Speaking of Klout Perks, there is a section here based on material from Shripal Shah, who leads one PR agency's digital practice. He describes five key benefits that marketers get via ranked-influence marketing programs: 1. Authentic Advocacy – cozying up to somebody with a high Klout score in, say, knitting might produce far more enthusiastic message delivery than an ad ever could … 2. Cost-Effective Impressions – early research suggests that the CPM for these programs compare very favorably to traditional advertising, but with more “influence” … 3. Fresh Marketing Channel – most brands aren't going to drop their other vehicles for the “social scoring” platforms, but it adds another way to effectively reach consumers … 4. Consumer Feedback Loop – since social media is done largely “in public” and is trackable, it's much easier to get accurate fixes on how products, etc., are being perceived by various audiences … and, 5. Brand Buffer – companies marketing through the Perks program have their messages pushed through Klout and not directly to the consumer, so are less intrusive and typically seen more as a “pull” on their part.

Both halves of Return On Influence are filled with “case studies” and stories of how people have developed and wielded Influence, as well as how numerous companies have implemented marketing programs based on Twitter, Facebook, Klout, PeerIndex and other platforms. There is also a section on “How to Increase Your Klout Score”, which is not as helpful as one might have hoped having read the chapter heading (it basically boils down to three steps: 1 – develop a network, 2 – create great content, and 3 – suck up to other influencers … none of which are quick or easy), although it does included advice from numerous key players (such as Fernandez, who should know, chiming in with “You only have a high Klout score if you're creating good content”). My own Klout score (not that I'm blaming Schaefer) has slipped from the “magic number” of 50 (pretty much the dividing line for “being influential”) down to 46 since encountering this material, so it's certainly no “magic wand”!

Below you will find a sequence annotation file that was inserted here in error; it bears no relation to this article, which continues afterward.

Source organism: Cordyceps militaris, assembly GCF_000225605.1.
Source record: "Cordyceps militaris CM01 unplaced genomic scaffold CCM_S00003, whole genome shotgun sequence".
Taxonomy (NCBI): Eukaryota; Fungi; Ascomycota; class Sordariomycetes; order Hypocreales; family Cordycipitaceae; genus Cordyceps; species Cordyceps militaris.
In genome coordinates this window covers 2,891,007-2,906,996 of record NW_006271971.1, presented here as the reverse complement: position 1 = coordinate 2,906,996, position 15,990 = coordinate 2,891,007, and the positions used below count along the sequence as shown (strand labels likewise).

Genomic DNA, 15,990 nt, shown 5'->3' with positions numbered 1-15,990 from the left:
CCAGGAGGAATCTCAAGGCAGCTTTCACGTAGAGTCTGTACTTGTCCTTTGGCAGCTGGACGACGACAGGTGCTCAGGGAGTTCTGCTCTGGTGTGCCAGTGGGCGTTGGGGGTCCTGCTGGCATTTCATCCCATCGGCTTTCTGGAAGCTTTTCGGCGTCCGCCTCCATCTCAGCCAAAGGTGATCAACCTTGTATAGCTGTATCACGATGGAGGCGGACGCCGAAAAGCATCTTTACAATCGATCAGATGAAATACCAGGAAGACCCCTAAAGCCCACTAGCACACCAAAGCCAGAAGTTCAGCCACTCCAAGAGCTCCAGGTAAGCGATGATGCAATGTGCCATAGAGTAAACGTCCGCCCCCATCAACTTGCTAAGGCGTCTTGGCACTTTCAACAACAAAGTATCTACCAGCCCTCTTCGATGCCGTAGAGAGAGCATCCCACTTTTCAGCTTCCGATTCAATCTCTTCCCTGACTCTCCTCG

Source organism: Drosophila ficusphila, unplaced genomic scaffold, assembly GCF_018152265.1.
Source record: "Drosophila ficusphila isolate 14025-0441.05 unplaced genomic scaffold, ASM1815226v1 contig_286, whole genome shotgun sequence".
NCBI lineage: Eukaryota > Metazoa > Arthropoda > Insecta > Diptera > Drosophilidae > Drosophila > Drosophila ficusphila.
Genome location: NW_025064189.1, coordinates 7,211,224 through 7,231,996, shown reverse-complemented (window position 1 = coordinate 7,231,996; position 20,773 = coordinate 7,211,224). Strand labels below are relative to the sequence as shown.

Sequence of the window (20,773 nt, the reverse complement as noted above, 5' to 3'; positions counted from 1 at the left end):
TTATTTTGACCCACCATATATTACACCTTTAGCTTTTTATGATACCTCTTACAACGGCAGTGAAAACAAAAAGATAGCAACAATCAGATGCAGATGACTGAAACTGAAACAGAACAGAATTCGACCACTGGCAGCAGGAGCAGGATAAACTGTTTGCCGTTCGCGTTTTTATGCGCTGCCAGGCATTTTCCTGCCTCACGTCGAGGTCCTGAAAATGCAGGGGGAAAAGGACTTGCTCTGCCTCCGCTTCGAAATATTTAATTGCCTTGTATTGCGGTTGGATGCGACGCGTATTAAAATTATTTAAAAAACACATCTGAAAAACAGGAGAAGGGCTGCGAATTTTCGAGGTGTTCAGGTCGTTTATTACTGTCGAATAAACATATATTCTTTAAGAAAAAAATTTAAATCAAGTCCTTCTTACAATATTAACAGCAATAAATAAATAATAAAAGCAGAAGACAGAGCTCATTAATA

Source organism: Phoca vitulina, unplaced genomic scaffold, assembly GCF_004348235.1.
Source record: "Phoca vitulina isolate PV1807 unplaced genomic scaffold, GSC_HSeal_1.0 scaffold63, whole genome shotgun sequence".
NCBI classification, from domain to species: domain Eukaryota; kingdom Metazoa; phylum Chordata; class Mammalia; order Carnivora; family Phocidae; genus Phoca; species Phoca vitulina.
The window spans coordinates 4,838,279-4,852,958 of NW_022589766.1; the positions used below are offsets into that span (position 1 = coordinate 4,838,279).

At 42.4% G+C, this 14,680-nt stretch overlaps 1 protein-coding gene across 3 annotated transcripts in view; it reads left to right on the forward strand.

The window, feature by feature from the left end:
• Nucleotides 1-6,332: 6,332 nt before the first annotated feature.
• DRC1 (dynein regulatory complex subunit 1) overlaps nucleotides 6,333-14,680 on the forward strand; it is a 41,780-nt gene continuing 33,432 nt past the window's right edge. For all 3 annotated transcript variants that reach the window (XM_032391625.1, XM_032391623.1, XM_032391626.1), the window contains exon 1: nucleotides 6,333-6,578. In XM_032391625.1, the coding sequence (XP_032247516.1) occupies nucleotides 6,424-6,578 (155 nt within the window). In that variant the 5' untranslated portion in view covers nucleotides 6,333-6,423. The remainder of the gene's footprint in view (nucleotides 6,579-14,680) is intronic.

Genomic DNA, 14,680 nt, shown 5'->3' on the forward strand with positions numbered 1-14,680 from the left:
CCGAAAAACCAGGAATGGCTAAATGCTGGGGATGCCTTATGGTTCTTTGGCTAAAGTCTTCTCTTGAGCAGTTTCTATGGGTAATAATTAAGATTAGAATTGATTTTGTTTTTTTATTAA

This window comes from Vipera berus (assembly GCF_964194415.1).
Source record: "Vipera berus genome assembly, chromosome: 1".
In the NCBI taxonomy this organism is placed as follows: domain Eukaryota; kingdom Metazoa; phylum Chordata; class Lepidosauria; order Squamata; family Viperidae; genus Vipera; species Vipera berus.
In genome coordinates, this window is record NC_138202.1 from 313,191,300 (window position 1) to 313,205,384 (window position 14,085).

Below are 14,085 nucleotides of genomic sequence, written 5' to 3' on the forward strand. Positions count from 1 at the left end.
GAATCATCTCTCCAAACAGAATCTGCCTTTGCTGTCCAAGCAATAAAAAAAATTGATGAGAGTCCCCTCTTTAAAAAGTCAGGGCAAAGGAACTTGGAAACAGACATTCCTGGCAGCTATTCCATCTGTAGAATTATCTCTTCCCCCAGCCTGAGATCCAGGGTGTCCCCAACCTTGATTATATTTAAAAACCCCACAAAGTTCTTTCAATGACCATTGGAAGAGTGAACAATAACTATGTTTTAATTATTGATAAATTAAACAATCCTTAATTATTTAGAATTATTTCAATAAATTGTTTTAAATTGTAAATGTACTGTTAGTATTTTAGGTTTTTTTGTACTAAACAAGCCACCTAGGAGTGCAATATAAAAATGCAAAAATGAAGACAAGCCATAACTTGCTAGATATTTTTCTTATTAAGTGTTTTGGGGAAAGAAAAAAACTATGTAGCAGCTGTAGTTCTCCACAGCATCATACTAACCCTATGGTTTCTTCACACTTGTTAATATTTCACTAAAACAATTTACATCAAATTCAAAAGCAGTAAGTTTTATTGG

In the penultimate chapter, the author “hands the mic over” to a selection of leading lights in the Influence Marketing game, letting them prognosticate on “The Future of Social Scoring”, along with his own thoughts, continued into a summary in the final chapter. The book closes with two very useful appendices, “The Social Media Primer” (which I suggested would make a nice promotional e-book) which gives late-to-the-game readers a general overview of the field, and a quite handy and informative listing of “Platforms that Measure Influence” (a surprising 19 of which are discussed).

Obviously, Return On Influence is not for everybody, but if you have an interest in marketing, or are a Social Media enthusiast, this is probably something that you'll want to get a hold of. Not only does it shine a rather detailed light on Klout, it provides solid philosophical contexts for the development of the field, and the seemingly “unfair elitism” which comes with it. This just came out a few months ago, so is likely to be in your local brick-and-mortar book vendor, and the on-line big boys have it at nearly 40% off of cover. I really enjoyed this one, and felt that I learned a lot, but the combination of social media and marketing put it one of my “sweet spots”, so, in the classic quip of Dennis Miller: “your mileage may vary” if these aren't “your things”.

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Tags: book review